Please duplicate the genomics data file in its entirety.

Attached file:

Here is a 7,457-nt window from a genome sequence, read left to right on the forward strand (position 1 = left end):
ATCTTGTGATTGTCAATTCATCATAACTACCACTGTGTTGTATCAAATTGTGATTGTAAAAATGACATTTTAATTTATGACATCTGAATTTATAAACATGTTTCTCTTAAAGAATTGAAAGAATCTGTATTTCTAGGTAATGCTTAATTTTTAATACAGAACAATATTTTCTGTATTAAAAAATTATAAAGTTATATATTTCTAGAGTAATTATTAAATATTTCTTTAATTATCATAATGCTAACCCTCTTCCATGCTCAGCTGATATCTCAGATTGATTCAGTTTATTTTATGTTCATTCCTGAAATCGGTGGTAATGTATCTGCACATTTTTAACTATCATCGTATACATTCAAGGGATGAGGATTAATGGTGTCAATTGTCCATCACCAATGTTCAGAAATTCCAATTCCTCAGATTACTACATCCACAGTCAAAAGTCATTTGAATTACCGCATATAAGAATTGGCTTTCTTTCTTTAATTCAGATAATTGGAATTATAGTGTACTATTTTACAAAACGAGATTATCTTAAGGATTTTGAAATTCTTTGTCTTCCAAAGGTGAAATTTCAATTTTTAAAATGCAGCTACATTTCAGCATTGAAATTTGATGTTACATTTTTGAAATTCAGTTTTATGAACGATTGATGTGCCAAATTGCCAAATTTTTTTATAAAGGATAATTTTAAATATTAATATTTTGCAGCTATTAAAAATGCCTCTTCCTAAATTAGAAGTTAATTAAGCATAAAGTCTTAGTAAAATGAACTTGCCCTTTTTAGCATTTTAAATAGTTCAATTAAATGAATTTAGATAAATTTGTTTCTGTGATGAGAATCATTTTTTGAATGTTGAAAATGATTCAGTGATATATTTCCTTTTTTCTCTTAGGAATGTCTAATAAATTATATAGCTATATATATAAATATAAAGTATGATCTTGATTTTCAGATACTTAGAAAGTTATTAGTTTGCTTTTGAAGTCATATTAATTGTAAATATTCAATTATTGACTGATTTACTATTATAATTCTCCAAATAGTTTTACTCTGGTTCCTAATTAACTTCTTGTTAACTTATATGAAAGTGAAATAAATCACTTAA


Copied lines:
Here is a 7,457-nt window from a genome sequence, read left to right on the forward strand (position 1 = left end):
ATCTTGTGATTGTCAATTCATCATAACTACCACTGTGTTGTATCAAATTGTGATTGTAAAAATGACATTTTAATTTATGACATCTGAATTTATAAACATGTTTCTCTTAAAGAATTGAAAGAATCTGTATTTCTAGGTAATGCTTAATTTTTAATACAGAACAATATTTTCTGTATTAAAAAATTATAAAGTTATATATTTCTAGAGTAATTATTAAATATTTCTTTAATTATCATAATGCTAACCCTCTTCCATGCTCAGCTGATATCTCAGATTGATTCAGTTTATTTTATGTTCATTCCTGAAATCGGTGGTAATGTATCTGCACATTTTTAACTATCATCGTATACATTCAAGGGATGAGGATTAATGGTGTCAATTGTCCATCACCAATGTTCAGAAATTCCAATTCCTCAGATTACTACATCCACAGTCAAAAGTCATTTGAATTACCGCATATAAGAATTGGCTTTCTTTCTTTAATTCAGATAATTGGAATTATAGTGTACTATTTTACAAAACGAGATTATCTTAAGGATTTTGAAATTCTTTGTCTTCCAAAGGTGAAATTTCAATTTTTAAAATGCAGCTACATTTCAGCATTGAAATTTGATGTTACATTTTTGAAATTCAGTTTTATGAACGATTGATGTGCCAAATTGCCAAATTTTTTTATAAAGGATAATTTTAAATATTAATATTTTGCAGCTATTAAAAATGCCTCTTCCTAAATTAGAAGTTAATTAAGCATAAAGTCTTAGTAAAATGAACTTGCCCTTTTTAGCATTTTAAATAGTTCAATTAAATGAATTTAGATAAATTTGTTTCTGTGATGAGAATCATTTTTTGAATGTTGAAAATGATTCAGTGATATATTTCCTTTTTTCTCTTAGGAATGTCTAATAAATTATATAGCTATATATATAAATATAAAGTATGATCTTGATTTTCAGATACTTAGAAAGTTATTAGTTTGCTTTTGAAGTCATATTAATTGTAAATATTCAATTATTGACTGATTTACTATTATAATTCTCCAAATAGTTTTACTCTGGTTCCTAATTAACTTCTTGTTAACTTATATGAAAGTGAAATAAATCACTTAA